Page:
From the dishwasher to the head chef, every position in the kitchen staff plays a vital role in making sure the back of house can prepare high-quality meals that are delicious, safe to eat and meet customer expectations. One of the unique roles in the system is that of the expediter, who helps manage the busiest services at restaurants and keeps the line focused and orderly even as the pressure to execute rises.
Students at Austin culinary arts schools should understand both the function and value of this role as they prepare to enter the profession and serve in kitchens where the expediter can have a high level of authority over the line.
What is an expediter?
The expediter position, often called expo in the shorthand of the kitchen, can make or break a dinner service – or any particularly busy time at a restaurant. The role is critical in creating a positive experience for diners, as the person in the expo slot communicates about dishes in the works and not yet started, commands the timing of meal preparation and keeps track of service for all of the tables in the restaurant. They also serve as a crucial link between the front and back of house, making sure food moves from the line to the pass – the area where food is plated and awaits pickup – to the servers and, finally, individual tables.
A good expediter can mean the difference between catching mistakes early and an error-filled night that drains morale and creates a negative environment in a restaurant. The effectiveness of a good expediter extends from a more cohesive, cooperative line to happier, more satisfied customers. Both in terms of performance and profit, this role is just as vital – if not more so – than the many stations along the line. That’s why it may be surprising to learn not all expediters are accomplished chefs.
While there are many professionals from the back of house side who will occasionally or permanently take on the expo role, the qualifications aren’t strictly cooking skills. An excellent sense of time management, organization, situational awareness, problem solving and unwavering calm despite circumstances that are anything but are all necessary for success as an expediter, The New York Times pointed out. With those abilities in mind, it’s not surprising that many chefs fit the bill. But front of house staff and those without culinary training or experience can also capably assume the role – as long as they’re willing to learn the ins and out of the restaurants in which they work.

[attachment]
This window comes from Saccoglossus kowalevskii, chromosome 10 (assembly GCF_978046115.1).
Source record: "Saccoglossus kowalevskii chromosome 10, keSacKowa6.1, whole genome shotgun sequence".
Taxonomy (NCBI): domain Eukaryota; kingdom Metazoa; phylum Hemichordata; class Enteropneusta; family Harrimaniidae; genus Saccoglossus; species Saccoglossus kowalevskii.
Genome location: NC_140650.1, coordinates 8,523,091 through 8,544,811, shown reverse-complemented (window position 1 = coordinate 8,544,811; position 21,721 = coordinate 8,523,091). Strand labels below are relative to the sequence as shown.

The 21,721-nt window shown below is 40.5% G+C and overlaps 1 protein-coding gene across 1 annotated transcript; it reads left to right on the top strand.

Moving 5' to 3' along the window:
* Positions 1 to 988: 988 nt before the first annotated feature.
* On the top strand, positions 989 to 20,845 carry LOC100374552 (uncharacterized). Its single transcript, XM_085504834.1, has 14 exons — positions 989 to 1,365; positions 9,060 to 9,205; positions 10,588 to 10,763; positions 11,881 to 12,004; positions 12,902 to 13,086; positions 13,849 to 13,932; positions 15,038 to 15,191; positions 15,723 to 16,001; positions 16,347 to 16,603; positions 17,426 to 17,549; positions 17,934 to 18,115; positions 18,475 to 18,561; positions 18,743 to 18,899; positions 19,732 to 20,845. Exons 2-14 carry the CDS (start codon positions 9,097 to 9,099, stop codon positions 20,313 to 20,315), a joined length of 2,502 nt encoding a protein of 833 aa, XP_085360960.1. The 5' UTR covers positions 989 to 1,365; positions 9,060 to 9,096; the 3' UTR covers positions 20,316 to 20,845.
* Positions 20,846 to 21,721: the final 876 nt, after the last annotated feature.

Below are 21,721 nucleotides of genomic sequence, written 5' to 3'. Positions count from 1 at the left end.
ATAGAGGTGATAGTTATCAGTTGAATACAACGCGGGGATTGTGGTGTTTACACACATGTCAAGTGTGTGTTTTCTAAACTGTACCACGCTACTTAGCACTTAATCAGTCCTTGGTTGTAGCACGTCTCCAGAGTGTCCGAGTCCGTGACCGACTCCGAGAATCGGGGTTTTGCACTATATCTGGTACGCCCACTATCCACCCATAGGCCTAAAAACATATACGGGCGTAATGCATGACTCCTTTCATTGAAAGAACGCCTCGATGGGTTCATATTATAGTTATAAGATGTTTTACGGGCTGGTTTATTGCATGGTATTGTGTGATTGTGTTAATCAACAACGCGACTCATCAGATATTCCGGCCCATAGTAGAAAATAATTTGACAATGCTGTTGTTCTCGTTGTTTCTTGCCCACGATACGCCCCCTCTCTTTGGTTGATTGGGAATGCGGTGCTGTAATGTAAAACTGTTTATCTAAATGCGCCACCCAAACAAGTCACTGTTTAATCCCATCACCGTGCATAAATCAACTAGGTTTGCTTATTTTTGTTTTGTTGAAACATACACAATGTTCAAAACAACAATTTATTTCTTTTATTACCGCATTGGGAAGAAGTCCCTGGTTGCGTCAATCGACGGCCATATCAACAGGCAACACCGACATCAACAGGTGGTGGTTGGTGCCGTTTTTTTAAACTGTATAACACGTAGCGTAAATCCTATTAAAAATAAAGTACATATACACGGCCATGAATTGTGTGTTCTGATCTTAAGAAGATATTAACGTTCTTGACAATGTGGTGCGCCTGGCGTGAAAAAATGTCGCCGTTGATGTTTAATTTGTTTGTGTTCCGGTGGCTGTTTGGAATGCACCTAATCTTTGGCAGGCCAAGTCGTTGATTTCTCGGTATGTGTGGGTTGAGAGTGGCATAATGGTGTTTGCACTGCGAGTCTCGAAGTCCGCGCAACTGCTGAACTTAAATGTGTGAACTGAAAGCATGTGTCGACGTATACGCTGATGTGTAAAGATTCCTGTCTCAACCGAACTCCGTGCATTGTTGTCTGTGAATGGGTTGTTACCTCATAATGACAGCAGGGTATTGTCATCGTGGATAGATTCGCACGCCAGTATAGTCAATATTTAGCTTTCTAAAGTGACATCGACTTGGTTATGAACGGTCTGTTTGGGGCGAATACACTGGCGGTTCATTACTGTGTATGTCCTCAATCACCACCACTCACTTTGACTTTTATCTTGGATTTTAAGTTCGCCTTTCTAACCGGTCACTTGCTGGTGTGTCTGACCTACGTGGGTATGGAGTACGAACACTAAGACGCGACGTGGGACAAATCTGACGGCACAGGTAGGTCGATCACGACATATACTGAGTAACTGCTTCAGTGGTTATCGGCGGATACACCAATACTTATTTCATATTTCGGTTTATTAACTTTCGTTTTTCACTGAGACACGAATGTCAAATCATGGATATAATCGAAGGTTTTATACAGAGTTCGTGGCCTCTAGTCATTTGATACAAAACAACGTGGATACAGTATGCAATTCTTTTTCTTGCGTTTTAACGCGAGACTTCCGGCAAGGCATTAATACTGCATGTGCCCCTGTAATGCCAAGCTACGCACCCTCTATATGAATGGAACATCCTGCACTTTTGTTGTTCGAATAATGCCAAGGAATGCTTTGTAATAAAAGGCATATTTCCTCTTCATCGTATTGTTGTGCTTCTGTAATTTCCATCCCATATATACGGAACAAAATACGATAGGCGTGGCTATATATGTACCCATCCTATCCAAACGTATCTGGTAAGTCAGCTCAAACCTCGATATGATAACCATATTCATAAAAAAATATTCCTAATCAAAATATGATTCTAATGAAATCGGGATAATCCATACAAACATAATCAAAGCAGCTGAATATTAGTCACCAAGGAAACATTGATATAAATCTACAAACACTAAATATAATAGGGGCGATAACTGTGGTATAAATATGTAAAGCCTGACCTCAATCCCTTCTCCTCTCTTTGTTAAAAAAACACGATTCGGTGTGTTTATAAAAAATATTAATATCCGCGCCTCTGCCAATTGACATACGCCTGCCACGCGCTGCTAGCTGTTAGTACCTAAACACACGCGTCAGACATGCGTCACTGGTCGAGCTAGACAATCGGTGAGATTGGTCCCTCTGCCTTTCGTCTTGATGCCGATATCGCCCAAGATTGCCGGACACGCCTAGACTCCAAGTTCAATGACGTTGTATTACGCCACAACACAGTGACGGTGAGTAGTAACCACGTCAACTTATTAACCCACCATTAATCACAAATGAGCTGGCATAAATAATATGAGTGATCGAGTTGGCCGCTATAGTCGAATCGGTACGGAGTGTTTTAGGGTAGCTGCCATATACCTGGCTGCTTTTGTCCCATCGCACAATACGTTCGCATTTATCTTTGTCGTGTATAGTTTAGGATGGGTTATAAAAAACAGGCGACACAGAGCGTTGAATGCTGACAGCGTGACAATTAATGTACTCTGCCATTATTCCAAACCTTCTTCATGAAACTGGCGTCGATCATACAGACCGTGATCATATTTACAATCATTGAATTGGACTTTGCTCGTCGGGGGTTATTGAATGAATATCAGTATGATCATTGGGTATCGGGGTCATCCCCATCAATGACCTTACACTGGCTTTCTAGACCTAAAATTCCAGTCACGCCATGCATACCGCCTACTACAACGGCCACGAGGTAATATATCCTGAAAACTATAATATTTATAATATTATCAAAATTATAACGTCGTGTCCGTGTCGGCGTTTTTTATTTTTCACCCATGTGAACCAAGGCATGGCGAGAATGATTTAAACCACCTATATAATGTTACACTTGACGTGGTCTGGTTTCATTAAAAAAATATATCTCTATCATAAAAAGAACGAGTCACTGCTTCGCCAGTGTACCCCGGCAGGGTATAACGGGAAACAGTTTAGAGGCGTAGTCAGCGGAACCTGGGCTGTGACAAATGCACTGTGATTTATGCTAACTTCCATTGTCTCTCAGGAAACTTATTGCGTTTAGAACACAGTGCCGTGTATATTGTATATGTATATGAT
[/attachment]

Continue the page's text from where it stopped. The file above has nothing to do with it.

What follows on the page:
On the line and in the front of house, losing a worker due to injury, illness or a flare of temper can cause serious problems. However, a good group of staff members at least has the potential to rally and continue providing the right kind of experience for customers. If the expediter is lost for the evening, it’s much harder for someone to step in without causing problems in another area of operations.
The expediter position can mean rarely or never going behind the line or interacting directly with customers, yet it’s an absolutely vital position that can enable great service or stop an entire restaurant in its tracks when absent. As you continue your culinary arts education and begin seeking externships and, eventually, professional roles, make sure you value the expediter position for its foundational role in the kitchen and learn about how it facilitates fast and efficient operation of an entire restaurant.